BISHKEK -- Kyrgyz election officials say preliminary results from Kyrgyzstan's presidential vote indicate that Sooronbai Jeenbekov, a political ally of incumbent President Almazbek Atambaev, has won more than 54 percent of the vote, appearing to negate the need for a second-round runoff.
With 97 percent of the votes tallied, Jeenbekov’s main rival, Omurbek Babanov, gained just short of 34 percent, the Central Election Commission (CEC) said on October 15. Preliminary figures showed voter turnout at just over 50 percent.
A total of 11 candidates, including one woman, were listed on the ballot to replace Atambaev, who is constitutionally barred from running for a second consecutive six-year term. The three leading contenders -- Babanov, Jeenbekov, and Temir Sariev -- were all prime ministers during Atambaev's term in office, raising expectations of policy continuity in a country that has to balance the often-competing interests between neighbors Russia and China.
Speaking shortly after the preliminary results were announced, Jeenbekov praised the country’s “great achievements and developments in all sectors in the past six years,” referring to Atambaev’s term in office.
“My task is to preserve what has been achieved, to strengthen what has been started,” Jeenbekov said.
Asked if he has thought about asking Babanov to join his team, Jeenbekov said he has “never had such intention.”
Babanov is expected to speak to the media on October 16. While voting was still under way, Babanov said: “There is no fair election today.… Law enforcement authorities are interfering with the election. Is this what they call a fair election?”
A spokeswoman for Babanov was quoted by the AFP news agency as saying that they were conducting "a parallel count."
Barring any unrest, the vote would be the first peaceful transfer of power from one popularly elected president to another in Central Asia since the dissolution of the Soviet Union in 1991.
While dirty tricks, arrests, and the alleged abuse of the levers of power cast a pall over the campaign, a smooth election and orderly succession would bolster Kyrgyzstan’s credentials as an island of democracy in the region’s authoritarian sea.
“I am proud of my freedom-loving people who have staged two national revolutions against dictatorial regimes over the last 12 years and have proven that people are the only possible source of power in the Kyrgyz Republic,” Atambaev said during the campaign.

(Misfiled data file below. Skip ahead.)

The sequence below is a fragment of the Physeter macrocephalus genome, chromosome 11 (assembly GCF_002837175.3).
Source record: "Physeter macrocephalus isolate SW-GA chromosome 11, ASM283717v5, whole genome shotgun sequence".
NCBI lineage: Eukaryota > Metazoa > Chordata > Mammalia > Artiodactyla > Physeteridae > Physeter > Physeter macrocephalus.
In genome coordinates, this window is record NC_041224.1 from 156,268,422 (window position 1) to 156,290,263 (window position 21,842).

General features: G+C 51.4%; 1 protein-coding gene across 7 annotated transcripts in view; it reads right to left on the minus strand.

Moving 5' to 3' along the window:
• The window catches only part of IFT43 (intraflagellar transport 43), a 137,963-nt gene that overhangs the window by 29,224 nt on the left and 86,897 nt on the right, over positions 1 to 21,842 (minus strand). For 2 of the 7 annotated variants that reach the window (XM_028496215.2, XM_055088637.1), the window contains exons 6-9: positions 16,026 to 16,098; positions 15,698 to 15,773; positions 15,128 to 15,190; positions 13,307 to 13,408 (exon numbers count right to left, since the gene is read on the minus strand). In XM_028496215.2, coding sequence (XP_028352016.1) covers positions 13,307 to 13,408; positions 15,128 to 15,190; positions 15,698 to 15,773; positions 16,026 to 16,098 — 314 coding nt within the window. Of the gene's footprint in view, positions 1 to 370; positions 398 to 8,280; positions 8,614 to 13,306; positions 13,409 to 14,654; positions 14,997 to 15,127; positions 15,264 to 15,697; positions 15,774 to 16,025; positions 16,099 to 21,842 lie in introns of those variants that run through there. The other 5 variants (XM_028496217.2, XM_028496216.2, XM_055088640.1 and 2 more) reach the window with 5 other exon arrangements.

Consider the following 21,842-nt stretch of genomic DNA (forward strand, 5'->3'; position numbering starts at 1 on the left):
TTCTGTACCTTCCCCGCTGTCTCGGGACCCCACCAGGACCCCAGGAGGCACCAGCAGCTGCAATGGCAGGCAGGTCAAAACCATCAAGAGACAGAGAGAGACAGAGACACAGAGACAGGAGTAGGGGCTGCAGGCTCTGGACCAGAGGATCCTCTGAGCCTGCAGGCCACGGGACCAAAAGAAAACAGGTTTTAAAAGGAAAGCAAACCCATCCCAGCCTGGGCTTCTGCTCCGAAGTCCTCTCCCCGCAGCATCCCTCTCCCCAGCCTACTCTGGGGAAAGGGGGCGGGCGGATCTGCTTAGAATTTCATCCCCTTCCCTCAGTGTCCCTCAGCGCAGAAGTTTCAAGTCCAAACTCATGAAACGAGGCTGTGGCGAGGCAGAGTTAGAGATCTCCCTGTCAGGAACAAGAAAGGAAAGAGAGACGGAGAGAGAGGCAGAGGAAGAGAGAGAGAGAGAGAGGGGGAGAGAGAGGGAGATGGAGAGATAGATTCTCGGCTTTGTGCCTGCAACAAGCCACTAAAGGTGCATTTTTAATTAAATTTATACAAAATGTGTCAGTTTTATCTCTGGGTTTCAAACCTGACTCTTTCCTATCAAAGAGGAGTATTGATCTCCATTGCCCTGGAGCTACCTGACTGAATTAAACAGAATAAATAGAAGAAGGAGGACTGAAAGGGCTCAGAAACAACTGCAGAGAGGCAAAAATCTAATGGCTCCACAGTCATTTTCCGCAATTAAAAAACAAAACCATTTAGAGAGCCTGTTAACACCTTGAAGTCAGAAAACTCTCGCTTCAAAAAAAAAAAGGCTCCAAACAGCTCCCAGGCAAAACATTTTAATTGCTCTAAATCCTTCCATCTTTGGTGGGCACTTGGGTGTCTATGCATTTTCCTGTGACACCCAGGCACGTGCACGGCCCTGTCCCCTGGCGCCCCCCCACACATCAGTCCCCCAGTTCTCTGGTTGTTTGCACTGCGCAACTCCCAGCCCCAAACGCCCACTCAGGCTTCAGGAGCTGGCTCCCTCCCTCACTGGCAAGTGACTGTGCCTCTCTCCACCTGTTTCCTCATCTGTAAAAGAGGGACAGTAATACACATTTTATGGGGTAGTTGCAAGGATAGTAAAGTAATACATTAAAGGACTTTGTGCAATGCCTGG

Atambaev said that Kyrgyzstan had achieved peace and stability in recent years and claimed it is "the first and only country in post-Soviet Central Asia with a parliamentary democracy.”
Having battled through two revolutions and several noisy election campaigns, the 6 million mainly Muslim citizens of this mountainous former Soviet republic have become an anomaly among the region's five ex-Soviet states: the most democratic country in a predominantly authoritarian region.
Jeenbekov, a 58-year-old political ally of Atambaev, used his political leverage and support from the incumbent to wage a heated battle with 47-year-old Babanov, a wealthy entrepreneur and former oil trader from the north.
Neither had been able to gain a strong upper hand, with a September poll by the Western-backed NGO Coalition for Democracy and Civil Society giving Jeenbekov 41 percent to about 39 percent for Babanov.
Amid concerns of potential unrest and political confrontation, Sariev, the other leading candidate, said that “there shouldn’t be any tension” in the country after the election.
“The election must finish tonight,” he said.
Atambaev said that the authorities have "jailed and will continue to jail" those planning unrest "so that they don't spoil our celebration."
“For elections in Kyrgyzstan, one must expect the unexpected,” according to Michal Romanowski, an expert in Eurasian affairs at the German Marshall Fund of the United States.
“Citizens have proved to those in power that in the end they call the shots and authorities will be held accountable for their actions. The attitude promotes political pluralism and a substitute for real electoral competition,” he said.
The campaign was littered with accusations of dirty tricks and outright corruption, underlying the instability that led to the ouster of two leaders through revolutions in 2005 and 2010.
Government critics said the campaign was marred by a criminal conviction handed down to opposition Ata-Meken (Fatherland) party leader Omurbek Tekebaev in August after a trial his backers say was politically motivated.
Meanwhile, the government accused Babanov of trying to buy votes and late last month detained one of his supporters, saying there were efforts to plot a coup during the election.
Babanov denied the accusations and in turn alleged the government has used “administrative resources” against his candidacy and in favor of Jeenbekov.
While Kyrgyzstan's key ally Russia has stayed neutral, neighboring Kazakhstan's autocratic President Nursultan Nazarbaev made a surprise appearance in the campaign in September by appearing to endorse Babanov.
That sparked a strong rebuke from Atambaev, who blasted Nazarbaev in a speech lauding his country's democratic principles and accusing Kazakhstan of being ruled by corrupt "sultans."
In a sign of building tensions and in a thinly veiled criticism of Babanov on October 13, Atambaev also called an unnamed leading contender in the elections a “flunky” of a foreign country.
Kazakhstan’s government called the remarks "unacceptable" and introduced tighter controls this week on the Kyrgyz border, citing security concerns.